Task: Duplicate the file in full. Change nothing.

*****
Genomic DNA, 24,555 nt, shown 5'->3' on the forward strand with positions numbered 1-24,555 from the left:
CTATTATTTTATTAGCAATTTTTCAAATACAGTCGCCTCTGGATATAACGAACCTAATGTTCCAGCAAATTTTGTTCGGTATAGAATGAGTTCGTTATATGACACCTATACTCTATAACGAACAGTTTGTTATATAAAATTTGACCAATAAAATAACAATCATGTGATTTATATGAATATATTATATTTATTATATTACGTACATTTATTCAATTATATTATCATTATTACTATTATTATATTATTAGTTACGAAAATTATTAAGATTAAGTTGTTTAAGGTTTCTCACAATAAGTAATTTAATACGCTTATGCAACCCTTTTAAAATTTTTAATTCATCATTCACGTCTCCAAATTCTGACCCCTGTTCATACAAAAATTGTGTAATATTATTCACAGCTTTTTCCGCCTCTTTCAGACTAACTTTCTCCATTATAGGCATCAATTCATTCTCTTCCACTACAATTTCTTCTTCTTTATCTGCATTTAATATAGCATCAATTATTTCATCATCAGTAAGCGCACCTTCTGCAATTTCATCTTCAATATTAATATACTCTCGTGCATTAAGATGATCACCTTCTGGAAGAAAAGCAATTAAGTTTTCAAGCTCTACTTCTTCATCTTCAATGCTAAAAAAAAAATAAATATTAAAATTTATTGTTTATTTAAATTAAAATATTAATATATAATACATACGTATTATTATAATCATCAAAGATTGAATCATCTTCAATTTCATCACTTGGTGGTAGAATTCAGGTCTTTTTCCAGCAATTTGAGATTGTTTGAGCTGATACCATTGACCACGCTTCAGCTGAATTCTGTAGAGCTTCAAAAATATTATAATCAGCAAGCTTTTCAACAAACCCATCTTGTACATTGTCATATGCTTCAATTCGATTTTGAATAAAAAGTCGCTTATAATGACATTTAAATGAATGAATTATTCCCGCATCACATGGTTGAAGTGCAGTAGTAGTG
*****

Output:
Genomic DNA, 24,555 nt, shown 5'->3' on the forward strand with positions numbered 1-24,555 from the left:
CTATTATTTTATTAGCAATTTTTCAAATACAGTCGCCTCTGGATATAACGAACCTAATGTTCCAGCAAATTTTGTTCGGTATAGAATGAGTTCGTTATATGACACCTATACTCTATAACGAACAGTTTGTTATATAAAATTTGACCAATAAAATAACAATCATGTGATTTATATGAATATATTATATTTATTATATTACGTACATTTATTCAATTATATTATCATTATTACTATTATTATATTATTAGTTACGAAAATTATTAAGATTAAGTTGTTTAAGGTTTCTCACAATAAGTAATTTAATACGCTTATGCAACCCTTTTAAAATTTTTAATTCATCATTCACGTCTCCAAATTCTGACCCCTGTTCATACAAAAATTGTGTAATATTATTCACAGCTTTTTCCGCCTCTTTCAGACTAACTTTCTCCATTATAGGCATCAATTCATTCTCTTCCACTACAATTTCTTCTTCTTTATCTGCATTTAATATAGCATCAATTATTTCATCATCAGTAAGCGCACCTTCTGCAATTTCATCTTCAATATTAATATACTCTCGTGCATTAAGATGATCACCTTCTGGAAGAAAAGCAATTAAGTTTTCAAGCTCTACTTCTTCATCTTCAATGCTAAAAAAAAAATAAATATTAAAATTTATTGTTTATTTAAATTAAAATATTAATATATAATACATACGTATTATTATAATCATCAAAGATTGAATCATCTTCAATTTCATCACTTGGTGGTAGAATTCAGGTCTTTTTCCAGCAATTTGAGATTGTTTGAGCTGATACCATTGACCACGCTTCAGCTGAATTCTGTAGAGCTTCAAAAATATTATAATCAGCAAGCTTTTCAACAAACCCATCTTGTACATTGTCATATGCTTCAATTCGATTTTGAATAAAAAGTCGCTTATAATGACATTTAAATGAATGAATTATTCCCGCATCACATGGTTGAAGTGCAGTAGTAGTG